Turkey recovered the body of a Russian pilot from northern Syria and presented it to Russian diplomats on Sunday, five days after shooting down his warplane.
A coffin carrying Oleg Peshkov arrived by ambulance on the tarmac of Hatay Airport in southern Turkey near the Syrian border, a Reuters photographer said.
It was flown to the capital Ankara, where according to Russia’s RIA news agency it was met at an airfield by Moscow’s ambassador and military attache.
The Russian embassy declined to comment and Turkish officials did not immediately disclose when the body would be repatriated to Russia.
The shooting down of the Russian fighter jet by NATO-member Turkey, the first known incident of its kind since the Cold War, has set back efforts to forge a united front against Islamic State in the weeks since militant group claimed responsibility for mass killings in Paris and blowing up a Russian airliner.
Moscow has responded toward Ankara with fury, calling the episode a pre-planned provocation.
President Vladimir Putin signed a decree on Saturday imposing punitive economic sanctions against Turkey.
Details of Turkish goods that will be banned and other measures under the decree are expected to be announced in coming days.
Since the downing of the plane, Moscow has ramped up air strikes against rebels in Syria near the Turkish border.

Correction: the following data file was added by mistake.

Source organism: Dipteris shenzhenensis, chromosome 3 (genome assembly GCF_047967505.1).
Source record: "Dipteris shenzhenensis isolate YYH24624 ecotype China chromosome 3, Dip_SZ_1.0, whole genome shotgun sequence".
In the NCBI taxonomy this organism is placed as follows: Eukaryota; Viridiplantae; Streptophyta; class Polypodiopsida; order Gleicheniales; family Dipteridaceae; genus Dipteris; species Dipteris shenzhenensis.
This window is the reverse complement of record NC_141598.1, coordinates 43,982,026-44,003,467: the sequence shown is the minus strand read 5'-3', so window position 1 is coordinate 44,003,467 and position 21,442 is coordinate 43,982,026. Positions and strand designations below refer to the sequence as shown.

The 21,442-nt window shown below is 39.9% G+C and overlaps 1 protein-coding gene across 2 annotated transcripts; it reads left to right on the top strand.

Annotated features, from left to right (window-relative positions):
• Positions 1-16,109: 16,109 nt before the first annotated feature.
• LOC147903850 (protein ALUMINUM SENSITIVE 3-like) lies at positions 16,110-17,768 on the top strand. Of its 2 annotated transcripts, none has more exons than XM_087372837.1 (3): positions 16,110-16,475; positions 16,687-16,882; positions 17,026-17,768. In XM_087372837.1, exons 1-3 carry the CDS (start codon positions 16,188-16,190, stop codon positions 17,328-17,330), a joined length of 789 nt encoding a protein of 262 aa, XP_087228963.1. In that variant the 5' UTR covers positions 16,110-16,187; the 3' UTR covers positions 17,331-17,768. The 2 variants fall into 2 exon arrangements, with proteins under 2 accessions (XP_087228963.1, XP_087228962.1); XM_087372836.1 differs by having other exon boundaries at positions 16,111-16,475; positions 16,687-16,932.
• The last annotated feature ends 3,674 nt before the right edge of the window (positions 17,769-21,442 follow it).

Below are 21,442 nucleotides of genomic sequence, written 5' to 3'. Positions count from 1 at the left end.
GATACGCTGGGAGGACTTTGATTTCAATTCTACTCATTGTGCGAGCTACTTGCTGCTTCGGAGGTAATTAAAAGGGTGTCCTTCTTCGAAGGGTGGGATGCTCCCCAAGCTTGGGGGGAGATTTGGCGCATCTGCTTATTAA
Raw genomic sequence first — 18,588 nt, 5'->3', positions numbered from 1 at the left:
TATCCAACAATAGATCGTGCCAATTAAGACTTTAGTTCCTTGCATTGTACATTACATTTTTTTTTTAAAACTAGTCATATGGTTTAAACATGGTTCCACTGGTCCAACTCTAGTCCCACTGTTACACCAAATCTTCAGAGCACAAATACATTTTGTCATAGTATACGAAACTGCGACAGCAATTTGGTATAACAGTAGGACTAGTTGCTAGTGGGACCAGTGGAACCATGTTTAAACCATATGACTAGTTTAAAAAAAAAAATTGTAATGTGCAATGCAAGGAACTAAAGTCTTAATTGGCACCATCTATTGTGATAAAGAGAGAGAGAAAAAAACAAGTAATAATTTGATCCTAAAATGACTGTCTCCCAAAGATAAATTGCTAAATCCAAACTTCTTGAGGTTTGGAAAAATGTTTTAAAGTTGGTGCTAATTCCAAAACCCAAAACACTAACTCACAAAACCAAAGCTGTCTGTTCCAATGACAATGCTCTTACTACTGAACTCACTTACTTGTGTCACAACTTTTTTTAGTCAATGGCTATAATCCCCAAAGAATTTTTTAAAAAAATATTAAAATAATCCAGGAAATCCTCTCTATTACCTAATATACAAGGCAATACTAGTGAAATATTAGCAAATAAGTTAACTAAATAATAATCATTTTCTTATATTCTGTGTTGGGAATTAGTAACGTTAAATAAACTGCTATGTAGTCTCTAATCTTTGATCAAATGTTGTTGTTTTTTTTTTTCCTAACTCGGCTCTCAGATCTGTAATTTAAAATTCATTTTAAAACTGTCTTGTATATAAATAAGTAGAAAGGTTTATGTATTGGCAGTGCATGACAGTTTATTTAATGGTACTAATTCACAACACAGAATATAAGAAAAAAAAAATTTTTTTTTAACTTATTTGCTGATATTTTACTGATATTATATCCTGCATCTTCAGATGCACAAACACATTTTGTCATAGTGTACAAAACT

Civil defense workers in opposition-held territory said dozens of civilians were killed on Sunday in a strike by apparent Russian warplanes on a crowded market in the town of Ariha.
Turkey says it shot down Peshkov’s plane in its air space after it ignored repeated warnings.
Russia says it was flying over Syria and was struck unprovoked.
The navigator of the two-seat jet survived but a second Russian service member was killed rescuing him from northern Syria.
Turkish Prime Minister Ahmet Davutgolu said on Sunday that Peshkov’s body had arrived in Turkey overnight, but gave no further details of how it was recovered or brought across the border.
Turkey is part of a coalition of countries led by the United States that have been bombing Islamic State positions in both Syria and Iraq, while also calling for Syrian President Bashar al-Assad to step down.
Russia, which supports Assad, launched its own separate bombing campaign against Assad’s opponents nearly two months ago.
While it says it is also targeting Islamic State, most of its air strikes have been against other Assad opponents, including groups actively supported by Turkey.
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